When reviewing the strength of a risk management programme, evaluate how the firm has applied risk management into some of the key QMS elements: internal audits, nonconforming product, complaints, corrective and preventive action (CAPA) and change management. Evaluate whether the firm applies a risk assessment that provides a documented evaluation based on frequency and severity that establishes a documented, defendable rationale regarding when issues will be investigated and when issues will be escalated to the CAPA system. When seeking a medical device contract manufacturer, look for evidence of the best practices described above as another early indicator of future success. Upon reviewing these policies, determine if the CM has the freedom to operate with little to no intervention. Recognise that shortcomings in this area will translate to greater oversight along with a secondary review and approval of the issues if a partnership were entered into with this entity.
Quite often, medical device or combination product CMs are sought based on technical fit/manufacturing capability core competency. When using comparative analysis to evaluate manufacturing capability, evaluate the answers to the following questions to help reduce risk:
- Is this particular product need a core competency or is the technology associated with product realisation a stretch for this potential CM?
- Has the CM produced product with similar features and characteristics?
- Does the CM’s technical staff possess the education, background, training and experience to be successful with this endeavour?
- Does the facility and infrastructure align with the overall contamination control strategy for the product?
- Does the CM have a history of successfully producing the projected volumes?
- Does the CM have a robust equipment calibration, qualification, process validation, preventive maintenance and statistical process control system in place?
- Does the CM have the ability to perform manual, semi-automated and/or fully automated assembly; final acceptance activities; final packaging, drug handling and labelling?
Most often, past performance is a predictor of future performance and dealing with a company that has a history of high costs associated with poor quality is not a decision that should be taken lightly.
DESIGN CONTROL SYSTEM
A potential CM must be evaluated on the strength of its design control system. Has the firm established and does it maintain a compliant design control system that could be leveraged in an effort to design and develop components, sub-assemblies, medical devices, pharmaceutical primary packaging components, combination product constituents and combination products? If a design control system has been established, does the system end with product launch or does it include post-market surveillance activities designed to provide input to management review to drive continuous improvement as the product and process is “monitored and measured” in accordance with section 8.2.3 and 8.2.4 of ISO 13485?
ROOT CAUSE ANALYSIS
“Any organisation can appear to be in a state of control for a period of time, but the true measure of control associated with sustaining manufacturing is long-term supply ‘on time, in full’ and ‘right the first time’ without disruption…”
Any organisation can appear to be in a state of control for a period of time, but the true measure of control associated with sustaining manufacturing is long-term supply “on time, in full” and “right the first time” without disruption. When problems arise, how will the organisation respond? How has it responded previously? Problems offer an opportunity to demonstrate the organisation’s ability to deploy root-cause analysis tools established for such an occasion.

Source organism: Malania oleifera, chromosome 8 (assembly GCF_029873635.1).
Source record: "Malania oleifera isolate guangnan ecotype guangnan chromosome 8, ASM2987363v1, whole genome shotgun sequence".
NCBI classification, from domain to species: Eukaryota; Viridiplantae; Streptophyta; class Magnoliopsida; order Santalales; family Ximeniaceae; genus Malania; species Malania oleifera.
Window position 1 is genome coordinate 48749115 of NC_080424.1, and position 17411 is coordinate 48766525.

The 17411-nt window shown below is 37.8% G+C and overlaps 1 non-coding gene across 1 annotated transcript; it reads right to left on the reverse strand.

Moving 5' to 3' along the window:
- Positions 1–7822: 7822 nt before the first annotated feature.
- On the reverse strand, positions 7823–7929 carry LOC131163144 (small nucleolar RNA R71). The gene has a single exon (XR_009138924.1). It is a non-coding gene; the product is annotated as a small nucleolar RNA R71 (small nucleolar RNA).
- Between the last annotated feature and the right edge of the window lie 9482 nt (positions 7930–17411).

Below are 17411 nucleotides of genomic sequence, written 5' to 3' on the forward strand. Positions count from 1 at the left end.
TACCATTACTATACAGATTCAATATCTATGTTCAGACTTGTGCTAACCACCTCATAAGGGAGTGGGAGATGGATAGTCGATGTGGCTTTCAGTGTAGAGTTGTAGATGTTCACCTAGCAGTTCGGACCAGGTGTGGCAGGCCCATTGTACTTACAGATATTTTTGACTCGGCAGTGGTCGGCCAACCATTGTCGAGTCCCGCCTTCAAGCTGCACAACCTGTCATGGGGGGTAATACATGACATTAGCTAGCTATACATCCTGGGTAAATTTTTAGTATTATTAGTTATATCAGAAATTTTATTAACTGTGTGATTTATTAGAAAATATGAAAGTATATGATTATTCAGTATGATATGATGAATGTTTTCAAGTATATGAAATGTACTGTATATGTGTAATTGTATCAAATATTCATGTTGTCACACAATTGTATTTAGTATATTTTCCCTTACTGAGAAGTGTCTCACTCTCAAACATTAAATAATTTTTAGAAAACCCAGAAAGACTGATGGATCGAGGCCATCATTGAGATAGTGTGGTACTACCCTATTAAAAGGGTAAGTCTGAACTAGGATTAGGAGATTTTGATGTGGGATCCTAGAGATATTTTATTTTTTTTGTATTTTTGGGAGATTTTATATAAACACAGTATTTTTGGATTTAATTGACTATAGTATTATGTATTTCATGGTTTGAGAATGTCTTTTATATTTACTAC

An effective CM will deploy resources based on risk derived from a risk assessment that defines the frequency and severity associated with a given issue. Although an investigation can be performed at any time per The Tech Group’s QMS, Level 1 (low occurrence, low risk) issues per procedure do not require investigation. Level 2 issues require a documented justification if an investigation is not performed. Level 3 (high occurrence, high risk) issues require investigation and a documented justification if the issue is not escalated into the corrective and preventative action (CAPA) system. These principles and methodologies, along with a robust investigation process that combines proven quality tools, enable a CM to be compliant while at the same time drive efficiency while applying risk management throughout allproduct realisation.
When evaluating a potential CM, spend adequate time in the critical quality systems to determine the strengths or weaknesses associated with the firm’s ability to: recognise a problem; quickly and methodically determine the root cause; effectively contain the problem; apply corrections; and issue corrective and preventive actions that drive significant sustainable continuous improvement.
A robust quality agreement must include guidance and rules of engagement associated with the critical quality systems. The quality agreement must define specific roles and responsibilities of each organisation and identify shared responsibilities.
Finally, the quality agreement must define formal governance expectations for the working team, the management team and management with executive responsibility. These keys will drive continuous improvements and accountability to a predetermined and agreed-upon scorecard that measures the success of the partnership.
Using the keys described above along with comparative analysis will greatly affect the CM selection process by uncovering issues prior to entering a contractual partnership. It is important to know specifically what constitutes a great fit in a strategic contract manufacturing partnership. CM’s are not “one size fits all” and pharmaceutical manufacturers must invest adequate time in the selection process. By doing so, the reward is an exponential return on the initial investment that will lead to the long-term successes associated with a highly effective collaborative team.
Previous articleEDITORIAL COMMENT